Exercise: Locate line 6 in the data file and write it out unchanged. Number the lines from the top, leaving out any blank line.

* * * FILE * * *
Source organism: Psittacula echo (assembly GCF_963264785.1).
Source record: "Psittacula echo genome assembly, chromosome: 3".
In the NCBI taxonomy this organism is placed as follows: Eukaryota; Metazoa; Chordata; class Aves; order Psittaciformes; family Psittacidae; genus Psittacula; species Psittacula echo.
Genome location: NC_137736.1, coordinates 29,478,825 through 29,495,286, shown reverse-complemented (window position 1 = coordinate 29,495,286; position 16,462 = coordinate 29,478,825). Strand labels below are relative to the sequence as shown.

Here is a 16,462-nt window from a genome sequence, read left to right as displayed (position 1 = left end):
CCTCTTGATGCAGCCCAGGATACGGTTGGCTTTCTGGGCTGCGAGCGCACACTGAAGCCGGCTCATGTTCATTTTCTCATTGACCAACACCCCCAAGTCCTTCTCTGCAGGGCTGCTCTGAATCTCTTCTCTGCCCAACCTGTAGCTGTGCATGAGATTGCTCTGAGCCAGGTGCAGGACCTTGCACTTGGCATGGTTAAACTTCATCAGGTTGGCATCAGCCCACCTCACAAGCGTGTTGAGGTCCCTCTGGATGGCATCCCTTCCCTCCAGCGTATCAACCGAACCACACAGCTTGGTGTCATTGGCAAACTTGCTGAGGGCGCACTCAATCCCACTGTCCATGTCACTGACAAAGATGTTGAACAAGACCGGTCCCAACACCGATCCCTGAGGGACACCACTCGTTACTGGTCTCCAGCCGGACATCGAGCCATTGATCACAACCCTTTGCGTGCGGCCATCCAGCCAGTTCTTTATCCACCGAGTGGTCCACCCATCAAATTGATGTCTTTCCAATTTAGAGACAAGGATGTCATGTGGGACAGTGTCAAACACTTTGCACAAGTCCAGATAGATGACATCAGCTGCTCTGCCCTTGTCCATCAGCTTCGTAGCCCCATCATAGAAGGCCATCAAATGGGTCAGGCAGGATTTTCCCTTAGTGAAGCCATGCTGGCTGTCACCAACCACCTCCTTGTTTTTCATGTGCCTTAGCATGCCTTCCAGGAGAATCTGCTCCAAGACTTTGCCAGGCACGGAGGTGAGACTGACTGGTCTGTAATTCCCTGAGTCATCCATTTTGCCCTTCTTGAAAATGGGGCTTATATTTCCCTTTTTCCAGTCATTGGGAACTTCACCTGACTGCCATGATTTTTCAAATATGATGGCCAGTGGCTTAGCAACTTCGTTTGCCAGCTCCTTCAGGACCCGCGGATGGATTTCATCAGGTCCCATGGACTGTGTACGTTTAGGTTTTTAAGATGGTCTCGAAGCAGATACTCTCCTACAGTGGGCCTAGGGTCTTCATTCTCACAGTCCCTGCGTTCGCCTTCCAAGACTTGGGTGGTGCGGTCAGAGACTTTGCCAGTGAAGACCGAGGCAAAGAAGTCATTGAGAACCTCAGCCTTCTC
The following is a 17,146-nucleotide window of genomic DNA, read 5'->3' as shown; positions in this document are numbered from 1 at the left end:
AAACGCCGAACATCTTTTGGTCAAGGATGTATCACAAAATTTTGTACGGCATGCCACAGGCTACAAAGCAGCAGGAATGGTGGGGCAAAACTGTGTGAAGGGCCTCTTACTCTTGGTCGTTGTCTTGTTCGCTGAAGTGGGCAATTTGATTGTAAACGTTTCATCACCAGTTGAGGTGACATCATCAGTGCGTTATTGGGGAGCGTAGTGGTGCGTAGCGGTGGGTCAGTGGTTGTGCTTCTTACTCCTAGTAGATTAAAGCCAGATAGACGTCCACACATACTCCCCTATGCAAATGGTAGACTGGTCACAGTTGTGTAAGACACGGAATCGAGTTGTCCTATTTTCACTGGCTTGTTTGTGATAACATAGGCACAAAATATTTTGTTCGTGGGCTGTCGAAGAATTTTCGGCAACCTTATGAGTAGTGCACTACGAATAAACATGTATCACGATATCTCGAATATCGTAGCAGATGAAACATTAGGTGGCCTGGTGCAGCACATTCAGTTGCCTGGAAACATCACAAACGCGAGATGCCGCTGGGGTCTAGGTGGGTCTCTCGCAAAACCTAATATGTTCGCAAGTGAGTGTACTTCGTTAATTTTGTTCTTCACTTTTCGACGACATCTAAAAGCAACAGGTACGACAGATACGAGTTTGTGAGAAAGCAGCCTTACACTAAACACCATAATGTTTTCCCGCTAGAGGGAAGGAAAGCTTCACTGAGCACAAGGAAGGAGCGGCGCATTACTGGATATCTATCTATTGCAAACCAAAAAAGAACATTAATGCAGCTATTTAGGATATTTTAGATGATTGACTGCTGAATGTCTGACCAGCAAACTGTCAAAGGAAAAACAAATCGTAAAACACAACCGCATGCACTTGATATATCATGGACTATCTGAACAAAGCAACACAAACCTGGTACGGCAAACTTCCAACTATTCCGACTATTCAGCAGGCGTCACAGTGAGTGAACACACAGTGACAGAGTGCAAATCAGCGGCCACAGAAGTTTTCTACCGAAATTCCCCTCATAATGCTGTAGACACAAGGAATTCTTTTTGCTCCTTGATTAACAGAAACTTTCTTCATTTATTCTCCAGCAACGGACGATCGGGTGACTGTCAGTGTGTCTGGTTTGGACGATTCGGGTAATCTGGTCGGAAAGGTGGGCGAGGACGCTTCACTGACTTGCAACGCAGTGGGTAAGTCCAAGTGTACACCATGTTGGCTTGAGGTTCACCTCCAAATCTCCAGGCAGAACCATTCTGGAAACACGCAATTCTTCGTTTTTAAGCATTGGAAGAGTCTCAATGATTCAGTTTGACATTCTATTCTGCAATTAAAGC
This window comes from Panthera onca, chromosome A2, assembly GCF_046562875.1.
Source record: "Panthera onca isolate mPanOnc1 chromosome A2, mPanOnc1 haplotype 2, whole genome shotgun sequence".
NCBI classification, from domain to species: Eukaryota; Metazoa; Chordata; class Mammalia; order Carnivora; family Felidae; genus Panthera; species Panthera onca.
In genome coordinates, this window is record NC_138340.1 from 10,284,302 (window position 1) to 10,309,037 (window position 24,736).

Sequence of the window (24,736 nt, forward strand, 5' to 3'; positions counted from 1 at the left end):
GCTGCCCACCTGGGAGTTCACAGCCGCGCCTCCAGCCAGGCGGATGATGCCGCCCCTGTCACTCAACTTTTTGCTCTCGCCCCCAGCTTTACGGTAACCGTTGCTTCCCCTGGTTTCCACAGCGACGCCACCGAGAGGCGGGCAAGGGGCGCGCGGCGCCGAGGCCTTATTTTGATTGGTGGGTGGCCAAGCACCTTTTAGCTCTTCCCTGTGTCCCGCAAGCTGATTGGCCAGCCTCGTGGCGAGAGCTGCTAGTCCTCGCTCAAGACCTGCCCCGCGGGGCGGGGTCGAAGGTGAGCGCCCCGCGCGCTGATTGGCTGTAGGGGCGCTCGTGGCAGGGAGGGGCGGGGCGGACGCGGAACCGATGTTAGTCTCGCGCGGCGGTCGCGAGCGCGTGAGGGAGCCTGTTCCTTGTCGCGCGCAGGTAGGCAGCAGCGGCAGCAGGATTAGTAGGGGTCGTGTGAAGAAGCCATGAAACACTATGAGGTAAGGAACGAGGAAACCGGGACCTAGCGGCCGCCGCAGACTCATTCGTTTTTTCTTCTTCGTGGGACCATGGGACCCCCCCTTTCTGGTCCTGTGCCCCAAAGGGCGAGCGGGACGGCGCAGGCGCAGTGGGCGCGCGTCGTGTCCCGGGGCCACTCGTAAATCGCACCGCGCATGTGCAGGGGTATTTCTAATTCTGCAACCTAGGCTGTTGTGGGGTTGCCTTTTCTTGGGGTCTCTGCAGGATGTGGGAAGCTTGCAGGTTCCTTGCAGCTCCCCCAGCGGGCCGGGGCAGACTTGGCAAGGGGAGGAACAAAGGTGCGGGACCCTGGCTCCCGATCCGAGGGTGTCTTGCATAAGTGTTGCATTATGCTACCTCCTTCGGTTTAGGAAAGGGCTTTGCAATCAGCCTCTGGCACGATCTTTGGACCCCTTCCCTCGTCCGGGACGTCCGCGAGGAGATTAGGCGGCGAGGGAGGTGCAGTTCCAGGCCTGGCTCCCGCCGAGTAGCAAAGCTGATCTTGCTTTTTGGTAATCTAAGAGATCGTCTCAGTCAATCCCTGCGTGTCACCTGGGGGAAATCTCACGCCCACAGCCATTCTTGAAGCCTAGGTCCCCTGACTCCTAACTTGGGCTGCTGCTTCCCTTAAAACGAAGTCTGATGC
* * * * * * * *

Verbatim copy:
CCTCTTGATGCAGCCCAGGATACGGTTGGCTTTCTGGGCTGCGAGCGCACACTGAAGCCGGCTCATGTTCATTTTCTCATTGACCAACACCCCCAAGTCCTTCTCTGCAGGGCTGCTCTGAATCTCTTCTCTGCCCAACCTGTAGCTGTGCATGAGATTGCTCTGAGCCAGGTGCAGGACCTTGCACTTGGCATGGTTAAACTTCATCAGGTTGGCATCAGCCCACCTCACAAGCGTGTTGAGGTCCCTCTGGATGGCATCCCTTCCCTCCAGCGTATCAACCGAACCACACAGCTTGGTGTCATTGGCAAACTTGCTGAGGGCGCACTCAATCCCACTGTCCATGTCACTGACAAAGATGTTGAACAAGACCGGTCCCAACACCGATCCCTGAGGGACACCACTCGTTACTGGTCTCCAGCCGGACATCGAGCCATTGATCACAACCCTTTGCGTGCGGCCATCCAGCCAGTTCTTTATCCACCGAGTGGTCCACCCATCAAATTGATGTCTTTCCAATTTAGAGACAAGGATGTCATGTGGGACAGTGTCAAACACTTTGCACAAGTCCAGATAGATGACATCAGCTGCTCTGCCCTTGTCCATCAGCTTCGTAGCCCCATCATAGAAGGCCATCAAATGGGTCAGGCAGGATTTTCCCTTAGTGAAGCCATGCTGGCTGTCACCAACCACCTCCTTGTTTTTCATGTGCCTTAGCATGCCTTCCAGGAGAATCTGCTCCAAGACTTTGCCAGGCACGGAGGTGAGACTGACTGGTCTGTAATTCCCTGAGTCATCCATTTTGCCCTTCTTGAAAATGGGGCTTATATTTCCCTTTTTCCAGTCATTGGGAACTTCACCTGACTGCCATGATTTTTCAAATATGATGGCCAGTGGCTTAGCAACTTCGTTTGCCAGCTCCTTCAGGACCCGCGGATGGATTTCATCAGGTCCCATGGACTGTGTACGTTTAGGTTTTTAAGATGGTCTCGAAGCAGATACTCTCCTACAGTGGGCCTAGGGTCTTCATTCTCACAGTCCCTGCGTTCGCCTTCCAAGACTTGGGTGGTGCGGTCAGAGACTTTGCCAGTGAAGACCGAGGCAAAGAAGTCATTGAGAACCTCAGCCTTCTC